Date: Thu, 16 Feb 1995 13:45:33 EST


Subject: Re: jakes

And Farmer & Henley's Slang compendium (1890-1904, reprinted Arno Press, 1970)

lists 'jakes' as "old colloquial" (for 'a privy', 'a house of office' [talk

about your euphemisms!). They have a citation from 1550, and suggest 'that

jakes was originally Jake's or Jack's, a humorous euphemism'. F & H give Jack

as a Scottish version, as well as Ajax ('pronounced with both a's long') as a

pun on 'a jakes' to which both Jonson and Shakespeare resorted. They comment:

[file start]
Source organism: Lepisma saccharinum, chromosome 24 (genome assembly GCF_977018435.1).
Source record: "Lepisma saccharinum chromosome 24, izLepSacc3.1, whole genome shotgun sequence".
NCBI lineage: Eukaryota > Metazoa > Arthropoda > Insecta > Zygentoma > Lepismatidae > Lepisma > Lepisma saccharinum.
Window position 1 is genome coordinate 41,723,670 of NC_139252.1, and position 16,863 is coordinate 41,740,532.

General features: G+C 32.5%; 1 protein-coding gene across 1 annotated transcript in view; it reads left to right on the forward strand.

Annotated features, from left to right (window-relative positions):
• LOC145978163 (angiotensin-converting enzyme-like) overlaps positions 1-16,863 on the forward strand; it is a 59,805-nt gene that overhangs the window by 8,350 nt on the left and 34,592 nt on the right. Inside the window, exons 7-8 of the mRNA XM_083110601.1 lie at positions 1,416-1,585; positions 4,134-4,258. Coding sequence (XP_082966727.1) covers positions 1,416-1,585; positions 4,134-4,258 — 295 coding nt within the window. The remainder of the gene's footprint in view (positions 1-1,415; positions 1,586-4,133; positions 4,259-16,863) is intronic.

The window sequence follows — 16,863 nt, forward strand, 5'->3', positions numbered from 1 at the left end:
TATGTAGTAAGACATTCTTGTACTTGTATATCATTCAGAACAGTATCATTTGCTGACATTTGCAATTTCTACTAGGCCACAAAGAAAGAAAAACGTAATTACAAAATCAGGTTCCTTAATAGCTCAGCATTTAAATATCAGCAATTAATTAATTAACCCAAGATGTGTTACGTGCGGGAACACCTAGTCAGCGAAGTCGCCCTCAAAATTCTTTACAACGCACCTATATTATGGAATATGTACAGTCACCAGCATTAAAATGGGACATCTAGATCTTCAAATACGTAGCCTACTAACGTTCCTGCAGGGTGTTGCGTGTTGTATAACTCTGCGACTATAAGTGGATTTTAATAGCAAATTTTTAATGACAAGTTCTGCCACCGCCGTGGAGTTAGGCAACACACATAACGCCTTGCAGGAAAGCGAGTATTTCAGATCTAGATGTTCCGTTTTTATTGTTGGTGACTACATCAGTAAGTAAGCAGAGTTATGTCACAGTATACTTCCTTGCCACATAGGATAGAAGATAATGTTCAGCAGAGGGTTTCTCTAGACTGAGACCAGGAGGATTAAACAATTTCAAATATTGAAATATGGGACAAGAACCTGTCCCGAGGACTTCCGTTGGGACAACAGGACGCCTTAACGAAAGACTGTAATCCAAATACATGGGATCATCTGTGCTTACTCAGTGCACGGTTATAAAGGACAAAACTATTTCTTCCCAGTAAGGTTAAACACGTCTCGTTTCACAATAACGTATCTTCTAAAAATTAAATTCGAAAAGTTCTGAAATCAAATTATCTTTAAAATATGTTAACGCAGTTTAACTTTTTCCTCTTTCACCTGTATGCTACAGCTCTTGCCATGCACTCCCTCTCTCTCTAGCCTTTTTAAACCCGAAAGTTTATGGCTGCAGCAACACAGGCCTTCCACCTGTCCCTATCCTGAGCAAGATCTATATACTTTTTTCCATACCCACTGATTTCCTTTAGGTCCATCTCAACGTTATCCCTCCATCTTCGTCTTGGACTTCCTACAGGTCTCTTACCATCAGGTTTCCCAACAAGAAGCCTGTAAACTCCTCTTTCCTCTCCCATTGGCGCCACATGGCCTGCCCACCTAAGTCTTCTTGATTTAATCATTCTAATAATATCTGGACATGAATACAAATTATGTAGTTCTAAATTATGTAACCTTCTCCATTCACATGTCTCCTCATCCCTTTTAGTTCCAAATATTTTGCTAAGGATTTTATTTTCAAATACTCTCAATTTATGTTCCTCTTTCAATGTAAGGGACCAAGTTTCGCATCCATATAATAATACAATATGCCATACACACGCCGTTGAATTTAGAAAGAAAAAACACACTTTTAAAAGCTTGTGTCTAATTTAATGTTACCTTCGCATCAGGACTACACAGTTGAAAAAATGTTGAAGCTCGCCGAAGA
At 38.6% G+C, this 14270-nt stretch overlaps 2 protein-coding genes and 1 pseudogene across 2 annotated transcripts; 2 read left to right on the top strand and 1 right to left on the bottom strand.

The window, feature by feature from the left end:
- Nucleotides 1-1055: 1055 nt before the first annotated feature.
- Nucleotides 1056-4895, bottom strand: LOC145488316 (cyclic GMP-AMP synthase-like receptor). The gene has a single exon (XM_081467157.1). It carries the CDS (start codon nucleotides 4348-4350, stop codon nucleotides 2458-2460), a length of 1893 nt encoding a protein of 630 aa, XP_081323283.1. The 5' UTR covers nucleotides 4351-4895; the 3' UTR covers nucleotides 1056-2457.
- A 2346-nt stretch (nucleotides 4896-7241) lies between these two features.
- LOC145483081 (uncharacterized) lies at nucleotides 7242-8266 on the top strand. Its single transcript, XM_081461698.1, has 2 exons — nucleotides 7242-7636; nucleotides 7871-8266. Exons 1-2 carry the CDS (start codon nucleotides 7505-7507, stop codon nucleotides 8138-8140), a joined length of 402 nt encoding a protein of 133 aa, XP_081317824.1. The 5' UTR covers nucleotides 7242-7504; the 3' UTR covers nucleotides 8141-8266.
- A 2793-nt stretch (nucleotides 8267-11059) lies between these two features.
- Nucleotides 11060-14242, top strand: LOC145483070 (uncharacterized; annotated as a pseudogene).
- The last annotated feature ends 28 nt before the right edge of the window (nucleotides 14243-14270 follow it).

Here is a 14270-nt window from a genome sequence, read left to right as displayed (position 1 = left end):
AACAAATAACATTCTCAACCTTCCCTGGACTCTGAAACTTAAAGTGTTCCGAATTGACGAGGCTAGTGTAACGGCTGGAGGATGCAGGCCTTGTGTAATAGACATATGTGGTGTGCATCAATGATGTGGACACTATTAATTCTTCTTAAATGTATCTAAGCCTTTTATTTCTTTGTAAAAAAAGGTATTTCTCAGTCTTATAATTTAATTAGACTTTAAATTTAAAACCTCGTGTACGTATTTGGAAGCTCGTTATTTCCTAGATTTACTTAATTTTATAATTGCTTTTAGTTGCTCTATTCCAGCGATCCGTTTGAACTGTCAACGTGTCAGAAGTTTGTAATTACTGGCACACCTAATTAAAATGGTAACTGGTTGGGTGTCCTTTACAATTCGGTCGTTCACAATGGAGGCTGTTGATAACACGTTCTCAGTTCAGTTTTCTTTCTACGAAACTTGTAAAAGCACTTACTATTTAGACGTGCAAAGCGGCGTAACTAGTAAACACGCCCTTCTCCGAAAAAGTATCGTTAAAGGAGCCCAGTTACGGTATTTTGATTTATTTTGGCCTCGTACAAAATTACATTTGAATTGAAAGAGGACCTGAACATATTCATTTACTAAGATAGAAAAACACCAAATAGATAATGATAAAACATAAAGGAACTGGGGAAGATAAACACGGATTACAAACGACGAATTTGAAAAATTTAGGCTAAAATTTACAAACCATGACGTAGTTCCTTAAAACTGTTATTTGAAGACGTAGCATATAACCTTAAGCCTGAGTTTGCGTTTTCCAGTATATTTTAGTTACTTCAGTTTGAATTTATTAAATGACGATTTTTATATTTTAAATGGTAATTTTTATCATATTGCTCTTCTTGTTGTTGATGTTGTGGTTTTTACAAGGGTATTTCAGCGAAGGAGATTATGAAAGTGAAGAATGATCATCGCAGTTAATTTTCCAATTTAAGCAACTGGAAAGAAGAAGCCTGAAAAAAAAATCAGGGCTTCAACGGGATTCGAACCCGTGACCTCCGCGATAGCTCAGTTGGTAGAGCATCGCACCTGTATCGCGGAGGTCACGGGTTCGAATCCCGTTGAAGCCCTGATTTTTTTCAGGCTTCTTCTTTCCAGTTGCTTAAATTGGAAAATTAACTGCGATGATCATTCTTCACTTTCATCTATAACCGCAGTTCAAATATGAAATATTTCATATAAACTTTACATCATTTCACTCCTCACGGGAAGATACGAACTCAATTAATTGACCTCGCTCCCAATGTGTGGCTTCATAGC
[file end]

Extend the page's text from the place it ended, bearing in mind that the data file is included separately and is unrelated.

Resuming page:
The cause of all this vein of low wit was perhaps Sir John Harrington,

who in 1596 published his celebrated tract called "The Metamorphosis of

Ajax", by which he meant 'the improvement of a jakes', or necessary, by

forming it into what we now call a water-closet, of which Sir John was

clearly the inventor. For this offence to her delicacy, Queen Elizabeth

kept him for some time in disgrace.

I suppose she could have stowed poor Sir John someplace a bit worse...